Voters oppose more strongly than ever granting automatic U.S. citizenship to a child born to an illegal immigrant in this country.
Now, nearly two-out-of-three Likely U.S. Voters (65%) say if a woman enters the United States as an illegal alien and gives birth to a child here, that child should not automatically become a U.S. citizen. That’s up from 58% in August 2010. A new Rasmussen Reports national telephone survey finds that just 29% disagree and think a child born to an illegal immigrant should automatically be granted citizenship, down from 34% last year. (To see survey question wording, click here.)
Significantly, however, a plurality (46%) of those in the Political Class think a child born here to an illegal immigrant should automatically become a U.S. citizen, while 73% of Mainstream voters oppose such a move.
Sixty-one percent (61%) of liberals support automatic citizenship, while 83% of conservatives and 71% of moderates are opposed.
Eighty-four percent (84%) of all voters agree that before anyone receives local, state or federal government services, they should be required to prove they are legally allowed to be in the United States. Only 11% oppose such a requirement. This is virtually unchanged from findings in August.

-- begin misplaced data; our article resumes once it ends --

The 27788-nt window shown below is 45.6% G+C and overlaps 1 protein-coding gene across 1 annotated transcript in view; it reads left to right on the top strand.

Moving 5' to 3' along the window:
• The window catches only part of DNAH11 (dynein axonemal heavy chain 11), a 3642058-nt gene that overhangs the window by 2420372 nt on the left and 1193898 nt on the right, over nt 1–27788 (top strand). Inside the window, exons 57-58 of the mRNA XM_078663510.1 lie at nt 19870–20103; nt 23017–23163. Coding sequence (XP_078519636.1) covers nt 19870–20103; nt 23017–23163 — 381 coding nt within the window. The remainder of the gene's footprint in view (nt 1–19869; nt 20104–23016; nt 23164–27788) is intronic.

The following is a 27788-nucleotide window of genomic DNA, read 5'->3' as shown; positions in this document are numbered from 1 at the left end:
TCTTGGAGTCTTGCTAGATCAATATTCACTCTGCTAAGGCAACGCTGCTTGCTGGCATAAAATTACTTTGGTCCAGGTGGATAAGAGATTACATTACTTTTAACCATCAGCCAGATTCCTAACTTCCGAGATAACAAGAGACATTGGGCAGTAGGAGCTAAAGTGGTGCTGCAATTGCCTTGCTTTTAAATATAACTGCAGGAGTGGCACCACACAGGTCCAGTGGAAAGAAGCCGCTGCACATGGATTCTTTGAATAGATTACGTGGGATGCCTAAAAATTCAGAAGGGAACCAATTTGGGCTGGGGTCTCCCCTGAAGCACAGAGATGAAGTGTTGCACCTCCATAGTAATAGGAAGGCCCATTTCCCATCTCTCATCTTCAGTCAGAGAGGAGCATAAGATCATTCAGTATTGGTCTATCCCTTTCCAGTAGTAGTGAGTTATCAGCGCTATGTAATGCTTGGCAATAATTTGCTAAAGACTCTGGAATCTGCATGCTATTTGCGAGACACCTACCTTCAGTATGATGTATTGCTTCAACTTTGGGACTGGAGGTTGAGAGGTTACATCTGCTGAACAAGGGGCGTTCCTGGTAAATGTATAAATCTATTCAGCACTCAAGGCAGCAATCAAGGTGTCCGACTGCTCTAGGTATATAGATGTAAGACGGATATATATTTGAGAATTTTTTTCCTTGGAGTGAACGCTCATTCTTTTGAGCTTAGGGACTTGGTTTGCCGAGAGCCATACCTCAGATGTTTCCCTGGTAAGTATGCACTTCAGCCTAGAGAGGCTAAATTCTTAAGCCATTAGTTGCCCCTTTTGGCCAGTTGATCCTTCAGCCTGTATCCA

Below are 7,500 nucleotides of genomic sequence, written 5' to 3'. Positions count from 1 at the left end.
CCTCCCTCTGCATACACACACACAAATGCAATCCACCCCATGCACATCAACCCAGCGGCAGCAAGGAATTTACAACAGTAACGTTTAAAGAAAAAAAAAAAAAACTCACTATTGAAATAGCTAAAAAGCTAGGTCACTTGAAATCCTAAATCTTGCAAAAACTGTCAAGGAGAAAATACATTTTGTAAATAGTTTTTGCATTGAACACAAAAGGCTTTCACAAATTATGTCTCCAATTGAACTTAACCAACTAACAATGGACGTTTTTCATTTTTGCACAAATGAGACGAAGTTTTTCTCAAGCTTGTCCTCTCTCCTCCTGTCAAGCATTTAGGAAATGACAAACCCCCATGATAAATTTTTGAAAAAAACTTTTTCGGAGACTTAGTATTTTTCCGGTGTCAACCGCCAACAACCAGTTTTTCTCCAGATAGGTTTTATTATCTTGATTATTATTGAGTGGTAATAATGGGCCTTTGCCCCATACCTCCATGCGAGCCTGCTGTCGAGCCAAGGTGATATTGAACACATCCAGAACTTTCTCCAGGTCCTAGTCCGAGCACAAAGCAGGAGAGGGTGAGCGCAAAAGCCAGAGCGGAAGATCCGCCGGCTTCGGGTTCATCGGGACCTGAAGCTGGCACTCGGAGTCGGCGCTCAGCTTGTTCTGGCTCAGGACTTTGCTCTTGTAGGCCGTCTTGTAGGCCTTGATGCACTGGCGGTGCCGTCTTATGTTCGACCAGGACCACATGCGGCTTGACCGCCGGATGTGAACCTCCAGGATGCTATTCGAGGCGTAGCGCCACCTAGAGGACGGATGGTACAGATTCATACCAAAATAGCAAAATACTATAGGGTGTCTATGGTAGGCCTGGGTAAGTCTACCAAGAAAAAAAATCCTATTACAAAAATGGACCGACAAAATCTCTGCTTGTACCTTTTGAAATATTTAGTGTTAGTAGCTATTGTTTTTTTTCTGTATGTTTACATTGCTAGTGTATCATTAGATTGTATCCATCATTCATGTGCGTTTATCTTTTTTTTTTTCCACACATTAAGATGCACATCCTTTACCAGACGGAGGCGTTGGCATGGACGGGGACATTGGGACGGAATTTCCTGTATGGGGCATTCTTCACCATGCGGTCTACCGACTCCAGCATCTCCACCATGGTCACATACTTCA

But most voters (57%) also remain at least somewhat concerned that efforts to identify and deport illegal immigrants will end up violating the civil rights of some U.S. citizens, with 25% who are Very Concerned. Forty-one percent (41%) don’t share that concern, including 11% who are Not At All Concerned about it. This is in line with findings since May of last year.
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The national survey of 1,000 Likely Voters was conducted on November 13-14, 2011 by Rasmussen Reports. The margin of sampling error is +/- 3 percentage points with a 95% level of confidence. Field work for all Rasmussen Reports surveys is conducted by Pulse Opinion Research, LLC . See methodology.
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